A recent report claiming that homosexuals have significantly shorter life spans than heterosexuals is drawing fire from an expert who describes the study as "severely methodologically flawed."
"It is no wonder why this pseudo-scientific report claiming a drastically shorter life expectancy in homosexuals compared with heterosexuals has been published on the internet without preceding scientific peer-review," criticized Danish epidemiologist Morten Frisch, according to a statement that appeared in the weblog of Dr. Warren Throckmorton. Throckmorton is a psychology professor at the Grove City College and a noted expert on sexuality issues.
"The methodological flaws are of such a grave nature that no decent peer-reviewed scientific journal should let it pass for publication," said Frisch, the main author of a recent report on environmental influences on marriage decisions among heterosexuals and homosexuals.
Recently, Dr. Paul Cameron and his son Dr. Kirk Cameron of the conservative Colorado-based Family Research Institute released a report that asserted that "gay-adopted" children may be in a more vulnerable family situation because homosexuals have a significantly shorter life span. Therefore, the child may be in greater danger of losing one or both parents at an earlier age than children with heterosexual parents.
The psychologists had analyzed the life spans and census registries from Denmark – which has the longest history of gay "marriages" in the world – and Norway, concluding that gay couples lived about 24 years less than heterosexual couples.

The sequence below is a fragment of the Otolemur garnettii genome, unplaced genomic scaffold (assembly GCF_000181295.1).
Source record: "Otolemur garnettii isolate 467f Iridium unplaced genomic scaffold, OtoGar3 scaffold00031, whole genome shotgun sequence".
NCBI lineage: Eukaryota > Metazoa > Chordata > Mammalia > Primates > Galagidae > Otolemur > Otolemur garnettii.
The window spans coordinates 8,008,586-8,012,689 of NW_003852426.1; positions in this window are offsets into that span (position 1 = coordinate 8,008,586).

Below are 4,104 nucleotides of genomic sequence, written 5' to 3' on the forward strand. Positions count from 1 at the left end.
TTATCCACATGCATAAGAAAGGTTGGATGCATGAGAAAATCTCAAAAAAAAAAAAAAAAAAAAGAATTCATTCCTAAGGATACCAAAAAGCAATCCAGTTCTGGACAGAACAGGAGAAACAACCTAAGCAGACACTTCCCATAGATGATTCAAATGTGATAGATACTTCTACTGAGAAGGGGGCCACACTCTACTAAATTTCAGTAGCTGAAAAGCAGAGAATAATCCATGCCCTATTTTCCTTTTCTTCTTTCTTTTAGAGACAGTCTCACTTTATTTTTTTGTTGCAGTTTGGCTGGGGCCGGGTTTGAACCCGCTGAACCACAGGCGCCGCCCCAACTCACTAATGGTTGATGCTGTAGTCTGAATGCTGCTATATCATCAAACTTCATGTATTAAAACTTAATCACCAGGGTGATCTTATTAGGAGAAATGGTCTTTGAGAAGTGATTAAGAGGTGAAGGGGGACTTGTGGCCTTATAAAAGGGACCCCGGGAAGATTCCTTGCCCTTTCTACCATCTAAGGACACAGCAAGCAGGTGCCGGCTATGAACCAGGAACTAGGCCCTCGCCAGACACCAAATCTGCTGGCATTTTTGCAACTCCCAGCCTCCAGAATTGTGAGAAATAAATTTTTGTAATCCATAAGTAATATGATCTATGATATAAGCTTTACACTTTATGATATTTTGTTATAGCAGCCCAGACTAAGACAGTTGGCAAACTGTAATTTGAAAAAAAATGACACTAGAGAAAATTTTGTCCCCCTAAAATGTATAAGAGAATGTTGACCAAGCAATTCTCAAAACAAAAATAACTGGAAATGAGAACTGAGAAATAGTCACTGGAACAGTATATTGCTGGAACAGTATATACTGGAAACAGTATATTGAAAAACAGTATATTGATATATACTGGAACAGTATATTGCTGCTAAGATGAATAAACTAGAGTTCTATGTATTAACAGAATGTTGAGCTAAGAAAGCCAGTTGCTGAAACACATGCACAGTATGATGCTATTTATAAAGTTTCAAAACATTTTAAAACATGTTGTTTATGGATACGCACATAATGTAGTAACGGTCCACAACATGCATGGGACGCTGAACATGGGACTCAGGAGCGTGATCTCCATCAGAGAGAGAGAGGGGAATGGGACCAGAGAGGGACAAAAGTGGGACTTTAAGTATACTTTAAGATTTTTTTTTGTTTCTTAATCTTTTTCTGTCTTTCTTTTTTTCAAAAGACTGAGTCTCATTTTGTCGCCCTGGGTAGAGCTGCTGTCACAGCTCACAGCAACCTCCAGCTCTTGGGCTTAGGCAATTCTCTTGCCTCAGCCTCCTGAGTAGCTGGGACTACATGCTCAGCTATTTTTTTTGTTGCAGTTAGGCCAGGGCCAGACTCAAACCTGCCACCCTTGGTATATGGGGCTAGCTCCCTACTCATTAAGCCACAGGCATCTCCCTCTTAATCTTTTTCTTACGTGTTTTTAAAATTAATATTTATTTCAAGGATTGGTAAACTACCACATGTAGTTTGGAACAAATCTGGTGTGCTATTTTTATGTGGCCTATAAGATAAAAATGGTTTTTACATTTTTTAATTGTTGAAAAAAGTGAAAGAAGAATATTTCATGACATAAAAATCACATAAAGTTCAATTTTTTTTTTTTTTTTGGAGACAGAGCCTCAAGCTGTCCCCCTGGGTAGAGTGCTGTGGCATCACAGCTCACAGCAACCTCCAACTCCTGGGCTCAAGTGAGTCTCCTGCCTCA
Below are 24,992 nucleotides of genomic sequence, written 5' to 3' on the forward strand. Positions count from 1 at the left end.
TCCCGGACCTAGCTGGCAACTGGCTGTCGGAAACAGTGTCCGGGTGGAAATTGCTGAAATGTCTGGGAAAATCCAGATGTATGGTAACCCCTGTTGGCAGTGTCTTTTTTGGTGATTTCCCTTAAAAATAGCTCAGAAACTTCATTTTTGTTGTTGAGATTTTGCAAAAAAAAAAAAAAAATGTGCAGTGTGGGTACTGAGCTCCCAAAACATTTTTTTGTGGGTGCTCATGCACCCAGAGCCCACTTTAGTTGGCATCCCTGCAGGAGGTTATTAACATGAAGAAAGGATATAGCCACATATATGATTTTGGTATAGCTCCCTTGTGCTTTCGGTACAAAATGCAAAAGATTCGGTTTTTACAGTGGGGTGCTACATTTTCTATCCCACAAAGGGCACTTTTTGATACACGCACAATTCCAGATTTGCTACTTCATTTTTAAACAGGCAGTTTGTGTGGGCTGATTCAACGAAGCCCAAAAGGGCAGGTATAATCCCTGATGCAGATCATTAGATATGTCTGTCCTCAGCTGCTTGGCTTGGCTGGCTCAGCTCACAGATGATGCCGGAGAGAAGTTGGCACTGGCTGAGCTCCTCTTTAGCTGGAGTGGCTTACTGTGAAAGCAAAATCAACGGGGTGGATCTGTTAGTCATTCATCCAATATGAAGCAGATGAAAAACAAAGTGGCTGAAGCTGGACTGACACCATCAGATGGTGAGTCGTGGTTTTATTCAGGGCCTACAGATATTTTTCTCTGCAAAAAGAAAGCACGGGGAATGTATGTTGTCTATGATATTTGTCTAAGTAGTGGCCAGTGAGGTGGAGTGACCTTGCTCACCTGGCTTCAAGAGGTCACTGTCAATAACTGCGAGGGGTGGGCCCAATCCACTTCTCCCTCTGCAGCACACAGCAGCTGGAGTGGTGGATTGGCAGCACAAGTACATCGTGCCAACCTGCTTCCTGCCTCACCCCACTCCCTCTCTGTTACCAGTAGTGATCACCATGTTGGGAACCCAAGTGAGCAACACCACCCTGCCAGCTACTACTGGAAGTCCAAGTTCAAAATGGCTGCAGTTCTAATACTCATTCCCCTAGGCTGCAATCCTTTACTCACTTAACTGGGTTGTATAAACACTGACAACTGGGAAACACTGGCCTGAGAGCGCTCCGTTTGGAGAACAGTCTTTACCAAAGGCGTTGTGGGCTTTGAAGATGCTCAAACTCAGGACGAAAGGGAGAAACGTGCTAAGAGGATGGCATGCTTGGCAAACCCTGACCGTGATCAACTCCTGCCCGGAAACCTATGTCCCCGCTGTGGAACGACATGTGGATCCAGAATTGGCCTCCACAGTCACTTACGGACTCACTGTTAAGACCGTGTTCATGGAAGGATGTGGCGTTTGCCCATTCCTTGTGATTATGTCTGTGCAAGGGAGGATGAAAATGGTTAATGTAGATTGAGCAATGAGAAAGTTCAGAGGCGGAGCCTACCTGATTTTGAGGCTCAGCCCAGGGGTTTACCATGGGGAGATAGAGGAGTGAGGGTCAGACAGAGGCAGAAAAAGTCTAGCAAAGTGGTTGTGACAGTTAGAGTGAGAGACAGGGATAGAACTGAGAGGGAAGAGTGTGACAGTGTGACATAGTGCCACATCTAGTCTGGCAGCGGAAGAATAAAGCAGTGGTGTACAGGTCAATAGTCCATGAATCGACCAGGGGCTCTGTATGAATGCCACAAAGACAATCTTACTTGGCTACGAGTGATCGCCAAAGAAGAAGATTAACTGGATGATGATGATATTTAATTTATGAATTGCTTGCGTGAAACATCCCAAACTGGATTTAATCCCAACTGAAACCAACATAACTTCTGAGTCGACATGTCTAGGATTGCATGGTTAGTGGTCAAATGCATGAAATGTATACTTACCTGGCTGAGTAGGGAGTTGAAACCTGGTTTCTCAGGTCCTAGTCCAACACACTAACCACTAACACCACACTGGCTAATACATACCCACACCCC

Frisch criticized the researchers' method of gathering information for failing to take into account factors such as stigmatization. The Danish epidemiologist noted that most homosexuals, even in countries considered liberal, do not openly discuss their sexuality in public. In particular, older homosexuals who grew up when homosexuality was either a crime or a psychiatric diagnosis are even less likely to admit that they are homosexual.
As a result, Frisch and critics have argued that the researchers' conclusion that homosexuals die younger because fewer people over the age of 60 reported that they are gay is flawed. Instead, the epidemiologist said the report rather reveals that younger people tend to be more open about their homosexuality moreso than life expectancies in gays and non-gays.
"All it reflects is the skewed age distribution towards younger people among those who are openly homosexual," concluded Frisch.
The Family Research Institute was founded in 1982 with the goal to generate empirical research on issues viewed as threatening to the traditional family, in particular homosexuality, AIDS, sexual social policy, and drug abuse. Dr. Paul Cameron, chairman of FRI, was nominated in 1985 by the national gay magazine The Advocate as "the most dangerous man in America.